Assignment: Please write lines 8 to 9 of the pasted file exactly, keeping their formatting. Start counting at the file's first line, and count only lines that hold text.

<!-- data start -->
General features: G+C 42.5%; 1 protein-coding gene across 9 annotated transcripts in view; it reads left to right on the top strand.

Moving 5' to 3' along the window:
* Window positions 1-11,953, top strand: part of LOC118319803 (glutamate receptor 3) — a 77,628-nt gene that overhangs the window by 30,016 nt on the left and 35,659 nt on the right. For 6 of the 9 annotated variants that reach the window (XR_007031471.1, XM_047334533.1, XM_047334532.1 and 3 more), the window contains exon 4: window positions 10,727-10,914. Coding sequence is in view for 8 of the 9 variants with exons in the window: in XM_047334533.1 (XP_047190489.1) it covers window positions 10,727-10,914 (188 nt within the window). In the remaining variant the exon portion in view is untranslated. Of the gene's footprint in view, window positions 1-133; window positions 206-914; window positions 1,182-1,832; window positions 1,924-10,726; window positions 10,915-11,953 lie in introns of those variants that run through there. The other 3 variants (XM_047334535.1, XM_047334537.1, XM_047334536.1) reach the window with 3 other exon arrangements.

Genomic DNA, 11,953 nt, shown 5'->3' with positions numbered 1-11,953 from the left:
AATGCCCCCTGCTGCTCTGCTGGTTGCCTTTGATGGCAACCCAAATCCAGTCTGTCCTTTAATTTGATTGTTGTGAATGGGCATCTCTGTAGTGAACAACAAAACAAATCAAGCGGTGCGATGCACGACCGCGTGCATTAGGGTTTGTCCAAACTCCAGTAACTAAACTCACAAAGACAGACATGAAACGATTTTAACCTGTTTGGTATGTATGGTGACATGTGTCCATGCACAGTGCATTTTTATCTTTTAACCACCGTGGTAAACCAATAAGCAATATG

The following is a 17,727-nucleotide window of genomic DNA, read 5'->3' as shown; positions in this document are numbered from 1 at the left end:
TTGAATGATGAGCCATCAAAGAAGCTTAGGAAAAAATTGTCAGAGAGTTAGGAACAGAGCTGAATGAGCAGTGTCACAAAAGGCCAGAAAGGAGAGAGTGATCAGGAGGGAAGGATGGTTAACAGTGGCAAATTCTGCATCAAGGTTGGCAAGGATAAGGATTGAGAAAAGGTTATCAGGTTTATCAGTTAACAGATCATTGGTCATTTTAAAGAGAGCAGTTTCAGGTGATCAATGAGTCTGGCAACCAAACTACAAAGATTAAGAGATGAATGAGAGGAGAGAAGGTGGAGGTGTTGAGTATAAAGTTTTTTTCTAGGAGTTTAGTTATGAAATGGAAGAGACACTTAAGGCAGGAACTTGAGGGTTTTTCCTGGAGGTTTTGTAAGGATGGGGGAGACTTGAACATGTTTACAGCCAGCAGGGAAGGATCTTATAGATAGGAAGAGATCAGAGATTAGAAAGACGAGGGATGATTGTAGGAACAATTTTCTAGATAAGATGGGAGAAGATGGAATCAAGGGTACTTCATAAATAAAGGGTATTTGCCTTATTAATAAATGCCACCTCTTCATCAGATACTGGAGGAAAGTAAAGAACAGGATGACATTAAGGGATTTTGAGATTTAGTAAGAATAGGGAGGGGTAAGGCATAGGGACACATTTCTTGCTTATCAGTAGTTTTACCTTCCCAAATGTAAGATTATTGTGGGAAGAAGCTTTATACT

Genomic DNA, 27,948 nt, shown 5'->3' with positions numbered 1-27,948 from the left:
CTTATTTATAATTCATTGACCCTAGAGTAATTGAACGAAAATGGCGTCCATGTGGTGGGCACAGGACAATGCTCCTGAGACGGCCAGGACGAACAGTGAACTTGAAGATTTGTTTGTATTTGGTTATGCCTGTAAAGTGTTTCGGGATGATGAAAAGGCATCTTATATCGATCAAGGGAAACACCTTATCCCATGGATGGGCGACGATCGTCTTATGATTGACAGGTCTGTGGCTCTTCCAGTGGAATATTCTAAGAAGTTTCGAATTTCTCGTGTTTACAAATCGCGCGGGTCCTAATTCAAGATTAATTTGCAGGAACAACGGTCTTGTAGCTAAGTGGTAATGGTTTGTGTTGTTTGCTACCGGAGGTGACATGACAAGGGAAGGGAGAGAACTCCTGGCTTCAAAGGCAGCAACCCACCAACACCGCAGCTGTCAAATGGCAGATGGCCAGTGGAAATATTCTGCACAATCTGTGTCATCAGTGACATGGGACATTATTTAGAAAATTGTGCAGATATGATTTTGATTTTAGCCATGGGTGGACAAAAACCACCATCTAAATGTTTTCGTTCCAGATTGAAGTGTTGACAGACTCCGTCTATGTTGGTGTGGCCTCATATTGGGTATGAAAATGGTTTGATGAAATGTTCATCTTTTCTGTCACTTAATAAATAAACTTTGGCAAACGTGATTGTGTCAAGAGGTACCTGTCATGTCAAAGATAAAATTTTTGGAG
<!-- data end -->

Genomic DNA, 27,948 nt, shown 5'->3' with positions numbered 1-27,948 from the left:
CTTATTTATAATTCATTGACCCTAGAGTAATTGAACGAAAATGGCGTCCATGTGGTGGGCACAGGACAATGCTCCTGAGACGGCCAGGACGAACAGTGAACTTGAAGATTTGTTTGTATTTGGTTATGCCTGTAAAGTGTTTCGGGATGATGAAAAGGCATCTTATATCGATCAAGGGAAACACCTTATCCCATGGATGGGCGACGATCGTCTTATGATTGACAGGTCTGTGGCTCTTCCAGTGGAATATTCTAAGAAGTTTCGAATTTCTCGTGTTTACAAATCGCGCGGGTCCTAATTCAAGATTAATTTGCAGGAACAACGGTCTTGTAGCTAAGTGGTAATGGTTTGTGTTGTTTGCTACCGGAGGTGACATGACAAGGGAAGGGAGAGAACTCCTGGCTTCAAAGGCAGCAACCCACCAACACCGCAGCTGTCAAATGGCAGATGGCCAGTGGAAATATTCTGCACAATCTGTGTCATCAGTGACATGGGACATTATTTAGAAAATTGTGCAGATATGATTTTGATTTTAGCCATGGGTGGACAAAAACCACCATCTAAATGTTTTCGTTCCAGATTGAAGTGTTGACAGACTCCGTCTATGTTGGTGTGGCCTCATATTGGGTATGAAAATGGTTTGATGAAATGTTCATCTTTTCTGTCACTTAATAAATAAACTTTGGCAAACGTGATTGTGTCAAGAGGTACCTGTCATGTCAAAGATAAAATTTTTGGAG